Posts Tagged ‘humans become divine’

Ezekiel 45Sacred Ways

Thursday, November 8, 2018

When we read this chapter of Ezekiel we might pause to remember that in each of our days we must set aside a place for God, an attitude for God, and gifts for God.  When we do this, we have a wonderful attitude shift, we have an attitude for God.

Verses 1 through 8 describe how we might create a physical space in which we pause from our work to reflect and to listen for God’s word to come to us.  Verses 9 through 12 remind us that when we parse out our resources we are to use a just and merciful measure rather than a set of standards that exacts punishment and looks for revenge.  Verses 13 to 17 remind us that when we return the best portion of our goods to God we also return all that is good about ourselves and all that we wish to change.  Verses 18 through 25 remind us to set aside specific and certain times to celebrate the goodness of God.  All of this is about the temple Ezekiel describes in previous chapters . . . but it is also about each of us.  It is about the temple within, that place where the Spirit of God dwells.

We can become caught up in the busy-ness of the details of our lives and when this happens we must take time to return to God often and regularly – – – that he might instruct us on how we are to go and what we are to do.

We can become caught up in the many places we must go in our lives and when this happens we must – wherever we are – create a space to visit with God often and regularly – – – that we might remove our sandals and dwell on this holy ground for a while.

We can become caught up in the cultivation of the gifts we recognize as ours rather than the giving of these gifts as we move through our lives and when this happens we must remember to return these gifts to their proper place, to God, often and regularly – – – that he might use them for good. 

We can become caught up in the mercurial and ever-changing attitudes of ourselves and others as we number the days of our lives and when this happens we must remember that God never changes his attitude of loving forgiveness and that God has saved us from ourselves and others often and regularly – – – that we might dwell with him forever in peace.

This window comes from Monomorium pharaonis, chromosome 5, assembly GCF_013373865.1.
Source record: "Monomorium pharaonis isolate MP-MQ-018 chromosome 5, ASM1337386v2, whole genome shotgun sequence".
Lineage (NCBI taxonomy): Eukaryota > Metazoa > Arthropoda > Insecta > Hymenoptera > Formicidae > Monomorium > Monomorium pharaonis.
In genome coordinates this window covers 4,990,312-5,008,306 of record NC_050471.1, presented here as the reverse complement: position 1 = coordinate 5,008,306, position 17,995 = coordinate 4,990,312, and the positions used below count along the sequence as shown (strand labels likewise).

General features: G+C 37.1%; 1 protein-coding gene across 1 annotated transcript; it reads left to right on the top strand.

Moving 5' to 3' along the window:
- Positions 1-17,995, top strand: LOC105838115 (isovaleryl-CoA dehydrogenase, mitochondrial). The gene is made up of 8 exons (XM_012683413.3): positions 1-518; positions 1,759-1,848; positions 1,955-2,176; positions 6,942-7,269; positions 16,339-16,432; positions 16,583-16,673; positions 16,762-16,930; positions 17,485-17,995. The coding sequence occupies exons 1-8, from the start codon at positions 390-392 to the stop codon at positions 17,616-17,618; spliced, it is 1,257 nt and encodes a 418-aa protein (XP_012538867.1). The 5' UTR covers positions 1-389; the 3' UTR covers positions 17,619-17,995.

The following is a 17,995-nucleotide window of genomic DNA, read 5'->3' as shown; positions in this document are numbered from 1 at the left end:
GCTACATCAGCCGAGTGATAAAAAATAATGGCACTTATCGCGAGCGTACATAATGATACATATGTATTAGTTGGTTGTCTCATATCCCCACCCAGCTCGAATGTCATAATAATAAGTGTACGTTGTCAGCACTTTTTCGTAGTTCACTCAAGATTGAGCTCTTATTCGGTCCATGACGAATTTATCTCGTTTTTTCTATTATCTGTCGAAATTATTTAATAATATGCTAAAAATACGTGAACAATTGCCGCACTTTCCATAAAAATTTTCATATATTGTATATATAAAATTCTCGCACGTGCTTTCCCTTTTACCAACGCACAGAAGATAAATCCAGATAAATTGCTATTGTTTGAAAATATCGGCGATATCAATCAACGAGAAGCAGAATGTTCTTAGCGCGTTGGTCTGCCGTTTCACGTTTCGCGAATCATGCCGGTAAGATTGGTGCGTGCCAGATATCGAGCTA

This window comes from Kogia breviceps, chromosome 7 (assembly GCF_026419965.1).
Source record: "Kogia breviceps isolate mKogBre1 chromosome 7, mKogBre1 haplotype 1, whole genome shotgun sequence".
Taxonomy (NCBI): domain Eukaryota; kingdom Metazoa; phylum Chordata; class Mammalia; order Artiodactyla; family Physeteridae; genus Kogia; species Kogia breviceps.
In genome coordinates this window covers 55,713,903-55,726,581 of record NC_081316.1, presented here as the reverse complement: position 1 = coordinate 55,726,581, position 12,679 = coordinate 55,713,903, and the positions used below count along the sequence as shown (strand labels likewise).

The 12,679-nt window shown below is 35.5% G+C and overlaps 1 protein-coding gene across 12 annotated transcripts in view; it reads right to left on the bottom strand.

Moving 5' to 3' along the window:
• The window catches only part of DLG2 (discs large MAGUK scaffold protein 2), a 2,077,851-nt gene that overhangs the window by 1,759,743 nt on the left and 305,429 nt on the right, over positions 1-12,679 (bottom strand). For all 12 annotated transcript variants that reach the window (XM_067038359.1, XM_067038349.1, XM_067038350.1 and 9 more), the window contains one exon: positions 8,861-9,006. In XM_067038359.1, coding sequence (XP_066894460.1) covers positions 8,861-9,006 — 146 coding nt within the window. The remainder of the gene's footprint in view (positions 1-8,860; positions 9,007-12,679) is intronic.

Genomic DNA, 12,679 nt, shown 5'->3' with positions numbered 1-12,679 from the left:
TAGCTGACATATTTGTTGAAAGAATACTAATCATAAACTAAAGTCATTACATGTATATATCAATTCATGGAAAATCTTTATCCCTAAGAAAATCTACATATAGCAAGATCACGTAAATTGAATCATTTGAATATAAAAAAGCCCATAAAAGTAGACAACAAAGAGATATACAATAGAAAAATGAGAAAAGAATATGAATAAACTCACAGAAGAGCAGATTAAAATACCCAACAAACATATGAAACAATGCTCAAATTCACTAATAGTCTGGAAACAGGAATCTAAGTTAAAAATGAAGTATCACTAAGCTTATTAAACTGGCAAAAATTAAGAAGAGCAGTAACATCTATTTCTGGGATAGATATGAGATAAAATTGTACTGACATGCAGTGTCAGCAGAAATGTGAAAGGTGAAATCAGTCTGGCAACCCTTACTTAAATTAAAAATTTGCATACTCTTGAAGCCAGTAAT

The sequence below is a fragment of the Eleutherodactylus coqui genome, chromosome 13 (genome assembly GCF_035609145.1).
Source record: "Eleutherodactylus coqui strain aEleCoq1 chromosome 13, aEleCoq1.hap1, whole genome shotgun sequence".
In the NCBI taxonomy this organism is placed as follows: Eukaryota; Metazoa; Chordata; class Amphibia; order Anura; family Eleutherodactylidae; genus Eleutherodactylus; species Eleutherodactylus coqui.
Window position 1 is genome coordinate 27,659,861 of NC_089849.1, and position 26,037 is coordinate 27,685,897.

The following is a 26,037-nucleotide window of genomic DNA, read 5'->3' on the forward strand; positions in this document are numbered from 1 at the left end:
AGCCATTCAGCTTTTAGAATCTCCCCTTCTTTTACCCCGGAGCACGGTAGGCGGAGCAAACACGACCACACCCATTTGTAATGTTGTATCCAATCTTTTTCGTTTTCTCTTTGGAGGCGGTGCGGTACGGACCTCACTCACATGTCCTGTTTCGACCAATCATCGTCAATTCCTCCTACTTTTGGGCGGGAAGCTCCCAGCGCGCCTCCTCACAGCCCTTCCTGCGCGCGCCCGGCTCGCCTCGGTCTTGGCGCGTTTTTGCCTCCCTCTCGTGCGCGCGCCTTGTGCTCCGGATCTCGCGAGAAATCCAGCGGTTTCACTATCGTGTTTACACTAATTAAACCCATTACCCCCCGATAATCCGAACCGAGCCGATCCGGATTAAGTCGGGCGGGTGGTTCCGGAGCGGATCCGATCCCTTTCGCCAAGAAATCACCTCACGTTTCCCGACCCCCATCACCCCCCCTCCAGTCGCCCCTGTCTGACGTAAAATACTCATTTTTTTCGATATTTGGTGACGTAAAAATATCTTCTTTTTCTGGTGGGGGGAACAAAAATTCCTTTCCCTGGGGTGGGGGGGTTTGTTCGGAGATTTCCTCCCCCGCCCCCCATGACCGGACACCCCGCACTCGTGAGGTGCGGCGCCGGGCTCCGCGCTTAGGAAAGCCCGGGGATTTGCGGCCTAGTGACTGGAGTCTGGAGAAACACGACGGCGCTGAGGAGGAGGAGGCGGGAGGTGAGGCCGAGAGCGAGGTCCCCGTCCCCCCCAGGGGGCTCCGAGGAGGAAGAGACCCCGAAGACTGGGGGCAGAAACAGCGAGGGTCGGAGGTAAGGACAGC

Maes: Old Woman Praying

When we make the effort to create sacred space, to return sacred gifts and to preserve sacred time no matter where we are, we become holy ground, holy gift, holy and eternal moments.  Our human, punitive and self-centered attitude morphs into the attitude of God; and we become one with the divine as our new and sacred way of being transforms us into temples for holy dwelling.

A re-post from October 6, 2011.

Images from: https://commons.wikimedia.org/wiki/File:An_Old_Woman_Praying_-_Nicolaes_Maes.png

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Isaiah 40: Beyond Self

Michaelangelo: The Creation of Adam

Michaelangelo: The Creation of Adam – detail

Friday, August 21, 2015

Isaiah again today, and it is the chapter which begins the second half of the prophecy – often referred to as the Book of Consolation.  The words remind us also of chapters 38 through 42 of Job when God speaks to his loyal yet questioning servant.

Like Job, we also may have questions for the creator of the universe, questions about his plan for us, his plan for others, questions about how God expects so many diverse elements can possibly come together in peaceful union.  Today’s citation tells us that we need not fret about how God’s plan will be accomplished.  It tells us that if we place our hope in God, all that is inscrutable will be made plain to us.  Isaiah asks:  Do you not know?  Have you not heard?  Was it not foretold you form the beginning?  Have you not understood? 

Our spirit is captured in human vessels, struggling to break free, to soar above the ugly parts of this life; and yet in all of our struggle for release we forget that we have already been ransomed, as we spent time reflecting yesterday.  Do you not know or have you not heard?  The Lord is the eternal God, creator of the ends of the earth.  Today’s words are a reminder that we are not meant to struggle alone.